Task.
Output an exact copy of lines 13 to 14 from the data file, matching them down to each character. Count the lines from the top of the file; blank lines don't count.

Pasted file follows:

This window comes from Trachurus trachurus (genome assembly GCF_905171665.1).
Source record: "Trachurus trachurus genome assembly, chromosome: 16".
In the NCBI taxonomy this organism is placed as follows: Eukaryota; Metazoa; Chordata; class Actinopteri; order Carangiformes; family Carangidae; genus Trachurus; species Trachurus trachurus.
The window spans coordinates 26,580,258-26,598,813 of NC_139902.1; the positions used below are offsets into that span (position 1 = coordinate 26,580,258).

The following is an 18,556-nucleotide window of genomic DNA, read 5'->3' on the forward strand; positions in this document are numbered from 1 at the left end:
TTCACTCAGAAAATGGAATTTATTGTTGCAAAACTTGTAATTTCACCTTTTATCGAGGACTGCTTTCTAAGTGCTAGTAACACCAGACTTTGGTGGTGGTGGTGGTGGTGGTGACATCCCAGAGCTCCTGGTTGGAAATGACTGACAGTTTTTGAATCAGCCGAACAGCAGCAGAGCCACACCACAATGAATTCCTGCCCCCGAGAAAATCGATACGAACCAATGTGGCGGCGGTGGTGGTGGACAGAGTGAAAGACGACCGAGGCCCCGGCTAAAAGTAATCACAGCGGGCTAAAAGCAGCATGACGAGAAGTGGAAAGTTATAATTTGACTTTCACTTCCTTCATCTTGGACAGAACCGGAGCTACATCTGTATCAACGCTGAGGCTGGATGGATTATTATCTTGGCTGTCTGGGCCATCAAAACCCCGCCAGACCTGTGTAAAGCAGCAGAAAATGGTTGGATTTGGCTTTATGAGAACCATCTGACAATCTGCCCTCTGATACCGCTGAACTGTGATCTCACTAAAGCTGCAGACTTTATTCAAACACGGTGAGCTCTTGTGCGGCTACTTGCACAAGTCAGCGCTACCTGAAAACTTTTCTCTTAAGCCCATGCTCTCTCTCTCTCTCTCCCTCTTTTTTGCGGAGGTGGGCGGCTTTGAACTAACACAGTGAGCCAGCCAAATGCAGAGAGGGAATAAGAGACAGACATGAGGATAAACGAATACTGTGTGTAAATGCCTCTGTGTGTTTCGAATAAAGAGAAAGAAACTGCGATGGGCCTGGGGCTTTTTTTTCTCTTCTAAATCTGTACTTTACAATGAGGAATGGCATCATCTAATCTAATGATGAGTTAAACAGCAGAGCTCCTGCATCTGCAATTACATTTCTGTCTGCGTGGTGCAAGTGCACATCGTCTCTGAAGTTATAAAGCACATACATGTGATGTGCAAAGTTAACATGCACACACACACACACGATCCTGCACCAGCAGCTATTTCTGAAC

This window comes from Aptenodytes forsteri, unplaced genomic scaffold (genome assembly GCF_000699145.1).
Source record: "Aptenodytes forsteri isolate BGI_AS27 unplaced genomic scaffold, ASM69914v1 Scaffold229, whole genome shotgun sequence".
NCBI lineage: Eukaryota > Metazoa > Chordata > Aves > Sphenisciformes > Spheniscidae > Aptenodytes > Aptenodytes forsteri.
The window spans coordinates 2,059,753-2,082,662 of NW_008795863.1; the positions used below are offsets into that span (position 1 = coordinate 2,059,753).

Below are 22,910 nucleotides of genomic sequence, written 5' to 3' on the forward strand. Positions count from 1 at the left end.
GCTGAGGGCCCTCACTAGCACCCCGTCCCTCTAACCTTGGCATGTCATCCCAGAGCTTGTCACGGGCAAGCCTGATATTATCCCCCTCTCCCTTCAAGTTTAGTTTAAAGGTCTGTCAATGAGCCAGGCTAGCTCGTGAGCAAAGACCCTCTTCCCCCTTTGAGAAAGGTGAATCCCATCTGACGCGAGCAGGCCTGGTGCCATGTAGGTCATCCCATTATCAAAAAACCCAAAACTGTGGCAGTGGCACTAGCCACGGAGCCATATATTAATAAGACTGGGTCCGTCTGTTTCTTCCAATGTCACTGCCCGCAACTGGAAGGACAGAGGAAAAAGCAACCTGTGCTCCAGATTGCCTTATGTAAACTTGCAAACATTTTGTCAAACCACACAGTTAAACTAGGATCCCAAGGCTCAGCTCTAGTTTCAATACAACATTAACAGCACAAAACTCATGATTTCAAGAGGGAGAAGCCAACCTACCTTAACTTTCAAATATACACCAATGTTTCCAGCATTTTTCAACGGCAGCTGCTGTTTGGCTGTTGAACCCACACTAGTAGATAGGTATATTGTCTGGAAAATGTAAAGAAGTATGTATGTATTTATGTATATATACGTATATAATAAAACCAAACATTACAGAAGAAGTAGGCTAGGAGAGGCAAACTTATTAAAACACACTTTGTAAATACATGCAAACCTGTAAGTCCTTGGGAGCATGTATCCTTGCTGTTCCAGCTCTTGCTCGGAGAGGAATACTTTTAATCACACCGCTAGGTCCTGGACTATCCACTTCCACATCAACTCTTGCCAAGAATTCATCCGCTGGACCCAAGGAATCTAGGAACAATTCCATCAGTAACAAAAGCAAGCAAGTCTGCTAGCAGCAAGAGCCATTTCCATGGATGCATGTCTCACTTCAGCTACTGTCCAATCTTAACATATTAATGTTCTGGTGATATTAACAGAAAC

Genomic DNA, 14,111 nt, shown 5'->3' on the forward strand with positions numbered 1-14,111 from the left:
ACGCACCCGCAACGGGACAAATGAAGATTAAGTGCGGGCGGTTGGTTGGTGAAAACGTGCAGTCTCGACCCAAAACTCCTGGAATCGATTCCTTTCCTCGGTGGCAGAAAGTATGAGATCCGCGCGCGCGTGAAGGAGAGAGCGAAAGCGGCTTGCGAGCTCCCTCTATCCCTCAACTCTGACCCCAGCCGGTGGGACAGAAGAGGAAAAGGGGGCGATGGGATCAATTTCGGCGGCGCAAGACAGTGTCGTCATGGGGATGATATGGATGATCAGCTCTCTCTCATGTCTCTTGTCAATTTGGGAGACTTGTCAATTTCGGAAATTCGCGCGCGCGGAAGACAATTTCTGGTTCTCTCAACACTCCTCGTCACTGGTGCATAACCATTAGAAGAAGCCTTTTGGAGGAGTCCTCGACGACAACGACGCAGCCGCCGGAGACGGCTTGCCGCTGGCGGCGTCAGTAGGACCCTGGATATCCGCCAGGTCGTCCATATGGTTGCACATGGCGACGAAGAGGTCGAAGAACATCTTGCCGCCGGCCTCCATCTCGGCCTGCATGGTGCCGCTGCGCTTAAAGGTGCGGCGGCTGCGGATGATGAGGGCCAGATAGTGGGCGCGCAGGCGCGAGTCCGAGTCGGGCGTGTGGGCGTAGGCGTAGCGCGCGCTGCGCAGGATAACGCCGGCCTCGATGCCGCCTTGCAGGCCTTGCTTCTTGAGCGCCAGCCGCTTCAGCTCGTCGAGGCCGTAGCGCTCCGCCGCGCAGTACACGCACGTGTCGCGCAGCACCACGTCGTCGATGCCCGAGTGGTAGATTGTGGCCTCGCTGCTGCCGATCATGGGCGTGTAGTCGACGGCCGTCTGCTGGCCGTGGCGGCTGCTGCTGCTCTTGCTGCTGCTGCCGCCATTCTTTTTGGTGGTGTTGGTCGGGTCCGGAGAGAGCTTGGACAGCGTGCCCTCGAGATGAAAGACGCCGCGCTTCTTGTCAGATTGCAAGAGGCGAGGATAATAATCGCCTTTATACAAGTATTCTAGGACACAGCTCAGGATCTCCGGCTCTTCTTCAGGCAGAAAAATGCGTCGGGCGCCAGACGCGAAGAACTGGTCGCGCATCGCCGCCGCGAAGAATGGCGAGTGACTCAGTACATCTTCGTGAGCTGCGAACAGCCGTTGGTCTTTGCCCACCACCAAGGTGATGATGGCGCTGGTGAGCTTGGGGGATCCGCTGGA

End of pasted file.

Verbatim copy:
Genomic DNA, 14,111 nt, shown 5'->3' on the forward strand with positions numbered 1-14,111 from the left:
ACGCACCCGCAACGGGACAAATGAAGATTAAGTGCGGGCGGTTGGTTGGTGAAAACGTGCAGTCTCGACCCAAAACTCCTGGAATCGATTCCTTTCCTCGGTGGCAGAAAGTATGAGATCCGCGCGCGCGTGAAGGAGAGAGCGAAAGCGGCTTGCGAGCTCCCTCTATCCCTCAACTCTGACCCCAGCCGGTGGGACAGAAGAGGAAAAGGGGGCGATGGGATCAATTTCGGCGGCGCAAGACAGTGTCGTCATGGGGATGATATGGATGATCAGCTCTCTCTCATGTCTCTTGTCAATTTGGGAGACTTGTCAATTTCGGAAATTCGCGCGCGCGGAAGACAATTTCTGGTTCTCTCAACACTCCTCGTCACTGGTGCATAACCATTAGAAGAAGCCTTTTGGAGGAGTCCTCGACGACAACGACGCAGCCGCCGGAGACGGCTTGCCGCTGGCGGCGTCAGTAGGACCCTGGATATCCGCCAGGTCGTCCATATGGTTGCACATGGCGACGAAGAGGTCGAAGAACATCTTGCCGCCGGCCTCCATCTCGGCCTGCATGGTGCCGCTGCGCTTAAAGGTGCGGCGGCTGCGGATGATGAGGGCCAGATAGTGGGCGCGCAGGCGCGAGTCCGAGTCGGGCGTGTGGGCGTAGGCGTAGCGCGCGCTGCGCAGGATAACGCCGGCCTCGATGCCGCCTTGCAGGCCTTGCTTCTTGAGCGCCAGCCGCTTCAGCTCGTCGAGGCCGTAGCGCTCCGCCGCGCAGTACACGCACGTGTCGCGCAGCACCACGTCGTCGATGCCCGAGTGGTAGATTGTGGCCTCGCTGCTGCCGATCATGGGCGTGTAGTCGACGGCCGTCTGCTGGCCGTGGCGGCTGCTGCTGCTCTTGCTGCTGCTGCCGCCATTCTTTTTGGTGGTGTTGGTCGGGTCCGGAGAGAGCTTGGACAGCGTGCCCTCGAGATGAAAGACGCCGCGCTTCTTGTCAGATTGCAAGAGGCGAGGATAATAATCGCCTTTATACAAGTATTCTAGGACACAGCTCAGGATCTCCGGCTCTTCTTCAGGCAGAAAAATGCGTCGGGCGCCAGACGCGAAGAACTGGTCGCGCATCGCCGCCGCGAAGAATGGCGAGTGACTCAGTACATCTTCGTGAGCTGCGAACAGCCGTTGGTCTTTGCCCACCACCAAGGTGATGATGGCGCTGGTGAGCTTGGGGGATCCGCTGGA